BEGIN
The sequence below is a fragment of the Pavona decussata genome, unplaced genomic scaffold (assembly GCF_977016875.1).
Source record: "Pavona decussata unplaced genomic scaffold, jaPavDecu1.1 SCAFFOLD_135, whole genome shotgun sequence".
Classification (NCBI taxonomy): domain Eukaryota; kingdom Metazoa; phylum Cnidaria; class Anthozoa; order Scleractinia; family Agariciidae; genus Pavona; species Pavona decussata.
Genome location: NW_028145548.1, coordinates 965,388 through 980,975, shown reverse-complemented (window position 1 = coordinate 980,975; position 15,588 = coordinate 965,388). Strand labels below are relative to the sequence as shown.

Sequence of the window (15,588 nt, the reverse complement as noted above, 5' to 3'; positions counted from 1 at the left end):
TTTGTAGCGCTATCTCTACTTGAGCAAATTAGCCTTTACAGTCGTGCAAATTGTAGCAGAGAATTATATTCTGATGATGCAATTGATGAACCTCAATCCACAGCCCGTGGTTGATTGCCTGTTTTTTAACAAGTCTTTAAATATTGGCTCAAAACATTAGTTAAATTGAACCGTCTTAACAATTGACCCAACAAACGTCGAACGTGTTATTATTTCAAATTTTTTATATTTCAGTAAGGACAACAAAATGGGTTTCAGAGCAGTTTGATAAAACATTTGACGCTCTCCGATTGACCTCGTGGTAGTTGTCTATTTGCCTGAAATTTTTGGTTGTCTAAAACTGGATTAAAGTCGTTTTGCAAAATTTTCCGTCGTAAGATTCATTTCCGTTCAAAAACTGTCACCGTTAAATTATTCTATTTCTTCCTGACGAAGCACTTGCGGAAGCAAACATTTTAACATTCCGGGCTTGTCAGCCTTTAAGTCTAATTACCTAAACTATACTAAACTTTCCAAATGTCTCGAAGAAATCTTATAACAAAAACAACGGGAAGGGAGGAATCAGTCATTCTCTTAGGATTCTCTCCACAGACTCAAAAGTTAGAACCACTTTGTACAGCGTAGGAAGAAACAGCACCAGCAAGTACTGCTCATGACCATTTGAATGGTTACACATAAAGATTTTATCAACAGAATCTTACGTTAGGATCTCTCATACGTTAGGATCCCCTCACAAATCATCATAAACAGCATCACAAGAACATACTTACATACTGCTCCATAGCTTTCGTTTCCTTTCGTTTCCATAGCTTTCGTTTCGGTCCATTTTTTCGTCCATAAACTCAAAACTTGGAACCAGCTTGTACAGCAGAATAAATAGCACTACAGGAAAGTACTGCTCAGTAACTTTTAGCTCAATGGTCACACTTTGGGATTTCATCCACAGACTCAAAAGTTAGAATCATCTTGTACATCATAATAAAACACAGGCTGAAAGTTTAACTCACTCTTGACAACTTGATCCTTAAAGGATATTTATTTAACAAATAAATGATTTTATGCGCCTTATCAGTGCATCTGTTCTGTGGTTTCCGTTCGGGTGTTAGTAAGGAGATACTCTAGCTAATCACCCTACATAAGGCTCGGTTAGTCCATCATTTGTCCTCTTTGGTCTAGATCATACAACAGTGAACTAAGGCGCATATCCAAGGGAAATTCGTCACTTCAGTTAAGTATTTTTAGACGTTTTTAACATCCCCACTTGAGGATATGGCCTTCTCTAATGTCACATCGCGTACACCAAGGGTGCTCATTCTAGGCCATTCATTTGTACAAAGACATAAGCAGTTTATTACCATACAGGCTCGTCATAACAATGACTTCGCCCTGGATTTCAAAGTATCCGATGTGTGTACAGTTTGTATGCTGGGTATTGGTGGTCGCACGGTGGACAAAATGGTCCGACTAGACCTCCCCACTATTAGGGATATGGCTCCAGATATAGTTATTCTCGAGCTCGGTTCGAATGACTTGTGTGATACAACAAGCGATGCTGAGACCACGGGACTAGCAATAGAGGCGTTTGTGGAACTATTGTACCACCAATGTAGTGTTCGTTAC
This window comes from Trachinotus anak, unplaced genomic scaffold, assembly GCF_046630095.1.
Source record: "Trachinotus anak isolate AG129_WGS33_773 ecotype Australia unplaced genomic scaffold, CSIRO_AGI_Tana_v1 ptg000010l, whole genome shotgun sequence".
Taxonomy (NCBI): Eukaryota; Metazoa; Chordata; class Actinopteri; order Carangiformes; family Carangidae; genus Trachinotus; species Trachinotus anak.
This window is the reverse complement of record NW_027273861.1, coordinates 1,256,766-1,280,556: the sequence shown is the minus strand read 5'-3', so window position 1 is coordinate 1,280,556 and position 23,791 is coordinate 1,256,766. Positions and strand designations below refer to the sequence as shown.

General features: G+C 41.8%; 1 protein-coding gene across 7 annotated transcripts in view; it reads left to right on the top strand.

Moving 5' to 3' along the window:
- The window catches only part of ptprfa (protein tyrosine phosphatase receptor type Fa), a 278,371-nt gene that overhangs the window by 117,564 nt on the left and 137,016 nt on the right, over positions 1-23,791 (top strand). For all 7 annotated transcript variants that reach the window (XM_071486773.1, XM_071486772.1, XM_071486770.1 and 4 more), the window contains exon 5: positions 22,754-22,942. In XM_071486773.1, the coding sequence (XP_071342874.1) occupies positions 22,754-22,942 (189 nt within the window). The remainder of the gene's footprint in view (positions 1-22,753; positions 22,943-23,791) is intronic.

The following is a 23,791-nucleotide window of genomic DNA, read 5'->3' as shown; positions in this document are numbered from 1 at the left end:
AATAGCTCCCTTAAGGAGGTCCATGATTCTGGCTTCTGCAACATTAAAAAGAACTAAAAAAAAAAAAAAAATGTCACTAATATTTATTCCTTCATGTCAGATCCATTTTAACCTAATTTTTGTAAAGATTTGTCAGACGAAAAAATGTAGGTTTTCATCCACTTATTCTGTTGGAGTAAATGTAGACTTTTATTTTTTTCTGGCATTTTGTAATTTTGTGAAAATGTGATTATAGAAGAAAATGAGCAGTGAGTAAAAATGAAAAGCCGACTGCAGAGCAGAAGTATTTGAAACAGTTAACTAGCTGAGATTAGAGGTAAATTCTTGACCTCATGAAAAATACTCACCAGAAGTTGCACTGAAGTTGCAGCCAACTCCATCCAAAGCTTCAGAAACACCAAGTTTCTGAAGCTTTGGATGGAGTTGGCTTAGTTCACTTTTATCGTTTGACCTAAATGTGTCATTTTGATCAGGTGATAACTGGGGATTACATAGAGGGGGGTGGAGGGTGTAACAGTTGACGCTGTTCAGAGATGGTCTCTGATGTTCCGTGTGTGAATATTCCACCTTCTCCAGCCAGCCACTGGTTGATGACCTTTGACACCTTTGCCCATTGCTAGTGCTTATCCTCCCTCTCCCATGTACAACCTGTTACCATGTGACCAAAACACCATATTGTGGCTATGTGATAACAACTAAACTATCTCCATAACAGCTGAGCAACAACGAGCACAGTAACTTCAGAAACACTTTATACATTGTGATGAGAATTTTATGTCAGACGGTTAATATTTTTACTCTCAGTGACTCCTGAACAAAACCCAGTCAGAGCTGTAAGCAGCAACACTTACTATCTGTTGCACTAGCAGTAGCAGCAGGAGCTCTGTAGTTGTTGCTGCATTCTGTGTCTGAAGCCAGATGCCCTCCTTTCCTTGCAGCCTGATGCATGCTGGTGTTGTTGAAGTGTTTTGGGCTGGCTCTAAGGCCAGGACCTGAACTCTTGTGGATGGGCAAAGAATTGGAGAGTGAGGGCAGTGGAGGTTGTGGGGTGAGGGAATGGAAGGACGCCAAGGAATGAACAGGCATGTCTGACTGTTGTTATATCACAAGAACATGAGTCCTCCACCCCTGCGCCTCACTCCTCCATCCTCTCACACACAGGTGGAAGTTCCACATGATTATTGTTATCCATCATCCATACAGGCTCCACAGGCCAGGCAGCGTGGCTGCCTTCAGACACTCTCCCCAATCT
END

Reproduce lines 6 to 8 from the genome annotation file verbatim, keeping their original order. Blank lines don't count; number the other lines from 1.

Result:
TTTGTAGCGCTATCTCTACTTGAGCAAATTAGCCTTTACAGTCGTGCAAATTGTAGCAGAGAATTATATTCTGATGATGCAATTGATGAACCTCAATCCACAGCCCGTGGTTGATTGCCTGTTTTTTAACAAGTCTTTAAATATTGGCTCAAAACATTAGTTAAATTGAACCGTCTTAACAATTGACCCAACAAACGTCGAACGTGTTATTATTTCAAATTTTTTATATTTCAGTAAGGACAACAAAATGGGTTTCAGAGCAGTTTGATAAAACATTTGACGCTCTCCGATTGACCTCGTGGTAGTTGTCTATTTGCCTGAAATTTTTGGTTGTCTAAAACTGGATTAAAGTCGTTTTGCAAAATTTTCCGTCGTAAGATTCATTTCCGTTCAAAAACTGTCACCGTTAAATTATTCTATTTCTTCCTGACGAAGCACTTGCGGAAGCAAACATTTTAACATTCCGGGCTTGTCAGCCTTTAAGTCTAATTACCTAAACTATACTAAACTTTCCAAATGTCTCGAAGAAATCTTATAACAAAAACAACGGGAAGGGAGGAATCAGTCATTCTCTTAGGATTCTCTCCACAGACTCAAAAGTTAGAACCACTTTGTACAGCGTAGGAAGAAACAGCACCAGCAAGTACTGCTCATGACCATTTGAATGGTTACACATAAAGATTTTATCAACAGAATCTTACGTTAGGATCTCTCATACGTTAGGATCCCCTCACAAATCATCATAAACAGCATCACAAGAACATACTTACATACTGCTCCATAGCTTTCGTTTCCTTTCGTTTCCATAGCTTTCGTTTCGGTCCATTTTTTCGTCCATAAACTCAAAACTTGGAACCAGCTTGTACAGCAGAATAAATAGCACTACAGGAAAGTACTGCTCAGTAACTTTTAGCTCAATGGTCACACTTTGGGATTTCATCCACAGACTCAAAAGTTAGAATCATCTTGTACATCATAATAAAACACAGGCTGAAAGTTTAACTCACTCTTGACAACTTGATCCTTAAAGGATATTTATTTAACAAATAAATGATTTTATGCGCCTTATCAGTGCATCTGTTCTGTGGTTTCCGTTCGGGTGTTAGTAAGGAGATACTCTAGCTAATCACCCTACATAAGGCTCGGTTAGTCCATCATTTGTCCTCTTTGGTCTAGATCATACAACAGTGAACTAAGGCGCATATCCAAGGGAAATTCGTCACTTCAGTTAAGTATTTTTAGACGTTTTTAACATCCCCACTTGAGGATATGGCCTTCTCTAATGTCACATCGCGTACACCAAGGGTGCTCATTCTAGGCCATTCATTTGTACAAAGACATAAGCAGTTTATTACCATACAGGCTCGTCATAACAATGACTTCGCCCTGGATTTCAAAGTATCCGATGTGTGTACAGTTTGTATGCTGGGTATTGGTGGTCGCACGGTGGACAAAATGGTCCGACTAGACCTCCCCACTATTAGGGATATGGCTCCAGATATAGTTATTCTCGAGCTCGGTTCGAATGACTTGTGTGATACAACAAGCGATGCTGAGACCACGGGACTAGCAATAGAGGCGTTTGTGGAACTATTGTACCACCAATGTAGTGTTCGTTAC
This window comes from Trachinotus anak, unplaced genomic scaffold, assembly GCF_046630095.1.
Source record: "Trachinotus anak isolate AG129_WGS33_773 ecotype Australia unplaced genomic scaffold, CSIRO_AGI_Tana_v1 ptg000010l, whole genome shotgun sequence".